It starts innocently enough, or does it? One cannot banish Calder's Circus from New York, any more than one can banish tourism, but one passes it quickly on the way upstairs. Gertrude Vanderbilt Whitney still greets one first thing, seductive and fiercely independent as ever in Robert Henri's portrait—but half hidden in the lobby, behind one's back as one heads for the elevators. Has the Whitney turned its back on its own origins, from the Ashcan school of George Bellows to the circle of Alfred Stieglitz? One sees less than usual of these and others of the old school. When the Modern's Alfred Barr represented America at the 1950 Biennale with young abstract painters, for example, he also invited John Marin, but the Whitney does not, and he could stand for many.
Each floor begins comfortably as well. The three main exhibitions all center on a large, open gallery. The big names of Abstract Expressionism do not often look so ample and stately side by side—or side by side with Robert Rauschenberg, even at his most painterly. The Modern, with its odd sightlines and single-minded attention to Jackson Pollock, might learn something. The Modern could gain more often, too, from the effective integration here of photography. As seen by William Klein and Helen Levitt, "action painting" comports just fine with the action on New York City streets. The three central rooms become just a little less symmetric with each floor, in deference to the shifts from formalism to pop culture and finally to Minimalism's interaction with a gallery itself.
Artists like Charles Burchfield get only a single work, but someone as capacious as Jasper Johns may appear on successive floors—his Three Flags as Pop Art and his White Target, in fact painted the year before, as Minimalist. Each floor also pauses for one or two concentrations on an artist, off to the side. Louise Bourgeois gets unaccustomed attention within Abstract Expressionism, and Pop Art looks way back to Jacob Lawrence for his War Series. Ad Reinhardt has his own room, so that Reinhardt's shades of black can slowly unfold. The show does not make a revisionist fuss about recovering lost reputations, although the second floor has room, say, for Ann Hamilton and the third for films by Jack Goldstein. Robert Watts made his Case of Eggs (actually plastic and wax) back in 1964, around when the black artist tried to copyright "Pop Art," and it looks hilarious next to Andy Warhol and Warhol's Brillo Boxes.
When later art slips in, it mostly dates from a flurry of the ironic detachment nearly twenty years ago. Cindy Sherman, Richard Prince, Laurie Simmons, and David Salle appear, all with early work. I shall graciously overlook the trendier inclusion of Elizabeth Peyton. Fans of cluttered installations, performance, or new media can pretty much forget it. Aside from classic videos by Stan Brakhage and Mary Kelly, I recall an endearing, if not terribly profound montage of B movies by Christian Marclay and a wildly funny sermon on The Holy Artwork by Christian Jankowski—delivered by an actual televangelist.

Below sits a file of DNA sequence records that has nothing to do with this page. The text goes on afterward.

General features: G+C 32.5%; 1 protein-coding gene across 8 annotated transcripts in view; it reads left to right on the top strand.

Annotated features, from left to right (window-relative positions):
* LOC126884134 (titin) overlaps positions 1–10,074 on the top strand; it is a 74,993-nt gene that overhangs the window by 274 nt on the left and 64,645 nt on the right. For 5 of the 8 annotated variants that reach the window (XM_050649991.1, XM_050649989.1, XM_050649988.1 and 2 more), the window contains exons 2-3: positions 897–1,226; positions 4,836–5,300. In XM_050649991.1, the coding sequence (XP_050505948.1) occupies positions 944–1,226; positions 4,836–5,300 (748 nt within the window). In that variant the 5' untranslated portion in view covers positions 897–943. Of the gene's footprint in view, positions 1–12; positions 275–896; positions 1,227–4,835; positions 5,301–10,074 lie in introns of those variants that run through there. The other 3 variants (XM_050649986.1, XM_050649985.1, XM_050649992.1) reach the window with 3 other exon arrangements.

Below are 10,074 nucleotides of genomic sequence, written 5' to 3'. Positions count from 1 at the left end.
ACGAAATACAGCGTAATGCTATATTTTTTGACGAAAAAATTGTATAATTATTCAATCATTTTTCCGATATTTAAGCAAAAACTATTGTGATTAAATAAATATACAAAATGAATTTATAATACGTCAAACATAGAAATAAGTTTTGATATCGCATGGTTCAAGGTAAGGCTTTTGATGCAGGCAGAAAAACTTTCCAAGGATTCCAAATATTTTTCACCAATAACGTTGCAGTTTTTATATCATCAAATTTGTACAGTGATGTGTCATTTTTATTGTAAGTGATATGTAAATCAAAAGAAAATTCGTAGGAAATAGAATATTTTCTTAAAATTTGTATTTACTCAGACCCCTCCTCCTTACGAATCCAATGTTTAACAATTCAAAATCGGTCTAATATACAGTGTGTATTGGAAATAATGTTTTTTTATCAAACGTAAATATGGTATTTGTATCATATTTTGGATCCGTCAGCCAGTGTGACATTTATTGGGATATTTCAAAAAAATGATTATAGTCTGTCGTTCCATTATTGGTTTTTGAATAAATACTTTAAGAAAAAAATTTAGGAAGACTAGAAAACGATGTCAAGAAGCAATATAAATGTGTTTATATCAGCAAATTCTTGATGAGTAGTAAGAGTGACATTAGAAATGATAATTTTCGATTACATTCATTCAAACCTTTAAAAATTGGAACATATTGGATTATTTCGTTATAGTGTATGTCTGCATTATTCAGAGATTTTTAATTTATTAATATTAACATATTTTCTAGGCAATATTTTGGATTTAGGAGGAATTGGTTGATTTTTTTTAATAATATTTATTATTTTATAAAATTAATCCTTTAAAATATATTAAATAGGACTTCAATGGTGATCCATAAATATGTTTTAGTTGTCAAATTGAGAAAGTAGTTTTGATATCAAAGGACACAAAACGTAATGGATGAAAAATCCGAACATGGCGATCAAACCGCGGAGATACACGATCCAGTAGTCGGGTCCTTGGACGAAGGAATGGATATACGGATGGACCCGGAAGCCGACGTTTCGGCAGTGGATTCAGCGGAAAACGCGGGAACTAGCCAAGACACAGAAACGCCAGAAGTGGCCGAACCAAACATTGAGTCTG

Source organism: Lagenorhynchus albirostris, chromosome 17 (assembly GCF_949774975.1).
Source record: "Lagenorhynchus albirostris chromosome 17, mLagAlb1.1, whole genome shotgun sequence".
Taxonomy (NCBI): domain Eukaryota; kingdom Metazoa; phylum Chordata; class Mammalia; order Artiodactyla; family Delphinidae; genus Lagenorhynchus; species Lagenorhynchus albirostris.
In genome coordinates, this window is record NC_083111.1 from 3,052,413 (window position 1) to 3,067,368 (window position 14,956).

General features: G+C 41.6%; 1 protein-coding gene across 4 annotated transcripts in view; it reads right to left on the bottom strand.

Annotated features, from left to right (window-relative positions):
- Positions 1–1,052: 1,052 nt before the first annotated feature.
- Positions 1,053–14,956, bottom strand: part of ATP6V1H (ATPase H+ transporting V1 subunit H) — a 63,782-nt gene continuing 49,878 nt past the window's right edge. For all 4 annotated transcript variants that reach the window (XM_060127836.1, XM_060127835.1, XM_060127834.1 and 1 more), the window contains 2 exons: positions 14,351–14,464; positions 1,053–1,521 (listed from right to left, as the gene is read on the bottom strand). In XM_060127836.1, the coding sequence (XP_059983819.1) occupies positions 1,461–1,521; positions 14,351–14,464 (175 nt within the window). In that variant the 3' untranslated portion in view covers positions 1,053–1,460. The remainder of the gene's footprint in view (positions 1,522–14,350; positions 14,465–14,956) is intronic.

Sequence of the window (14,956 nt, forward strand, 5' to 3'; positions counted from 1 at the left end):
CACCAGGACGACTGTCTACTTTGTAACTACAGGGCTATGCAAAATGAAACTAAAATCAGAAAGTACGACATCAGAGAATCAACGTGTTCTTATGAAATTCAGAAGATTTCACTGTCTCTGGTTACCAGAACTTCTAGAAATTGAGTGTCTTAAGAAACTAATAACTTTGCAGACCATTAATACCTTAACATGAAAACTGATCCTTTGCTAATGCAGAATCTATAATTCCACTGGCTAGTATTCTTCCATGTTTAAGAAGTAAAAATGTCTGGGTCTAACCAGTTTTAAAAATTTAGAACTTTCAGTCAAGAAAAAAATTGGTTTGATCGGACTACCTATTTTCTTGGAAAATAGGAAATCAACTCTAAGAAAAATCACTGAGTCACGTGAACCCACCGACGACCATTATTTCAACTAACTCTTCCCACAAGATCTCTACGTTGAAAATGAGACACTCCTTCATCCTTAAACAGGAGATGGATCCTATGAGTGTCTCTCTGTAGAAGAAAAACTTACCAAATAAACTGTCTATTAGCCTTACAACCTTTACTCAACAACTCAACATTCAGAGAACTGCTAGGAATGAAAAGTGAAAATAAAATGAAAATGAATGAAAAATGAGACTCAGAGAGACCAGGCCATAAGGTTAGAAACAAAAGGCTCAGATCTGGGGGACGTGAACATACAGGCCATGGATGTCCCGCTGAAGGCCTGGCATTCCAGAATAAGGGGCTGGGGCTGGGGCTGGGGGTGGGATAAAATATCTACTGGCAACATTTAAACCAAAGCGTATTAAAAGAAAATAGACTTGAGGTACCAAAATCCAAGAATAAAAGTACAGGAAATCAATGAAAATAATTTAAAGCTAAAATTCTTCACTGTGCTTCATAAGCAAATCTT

Like the sermon, then, the show seems to speak to American art's lost innocence. At half the size of "The American Century," it may seem uninterested in summing up all that history—or the Whitney's own. It may seem a curious birthday gift, although a glorious package. However, you surely have noted already some unexpected inclusions and even more unexpected juxtapositions. And they start the very moment one steps onto the second floor. Entering that enormous space for Abstract Expressionism, I caught Georgia O'Keeffe out of the corner of one eye. Fortunately, surprises like this add up.
The critical impulse
Does "Full House" stack the deck? Throughout, it brings prewar art into postwar contexts. As with O'Keeffe, one sees this most as one first turns from the central, facing wall. Stuart Davis leads the way to Pop Art. Minimalism's industrial materials manage to include bridges, factories, and skyscrapers, as evoked by Charles Sheeler, Charles Demuth, Lyonel Feininger, Joseph Stella, and Man Ray.
Still further to the side, as the rooms grow smaller, more recent decades appear. Abstract Expressionism ends with the manic performances of Paul McCarthy. Along with Postmodernism in photography and Lawrence's sorrow at racism and war, Pop Art extends to Hollywood Africans by Jean-Michel Basquiat, gay pride from Felix Gonzales-Torres and David Wojnarowicz, and the Robert Mapplethorpe photo of a torn and beaten American flag. Minimalism proceeds by stages from Tony Smith and his big, black cube to Jacqueline Winsor's mysterious smaller one, on its way to a cross between an afro and a spider by David Hammons.
"Full House" wants the positive message of an American century, defined as a time when America set the rules for art. However, it also wants you to wonder just how well you know the rules. Each floor defines its movement not so much by concept as by conflict. Within Abstract Expressionism, one moves from O'Keeffe's intimations of the unchanging sublime to McCarthy's, Bourgeois's, or Levitt's awareness of the transient and physical. Pop Art moves from seizing a moment in mass culture to appropriating mass media, from Warhol's cheerful acceptance to Lawrence's mournful refusal. Minimalism has its basis in both the industrial city and the human body.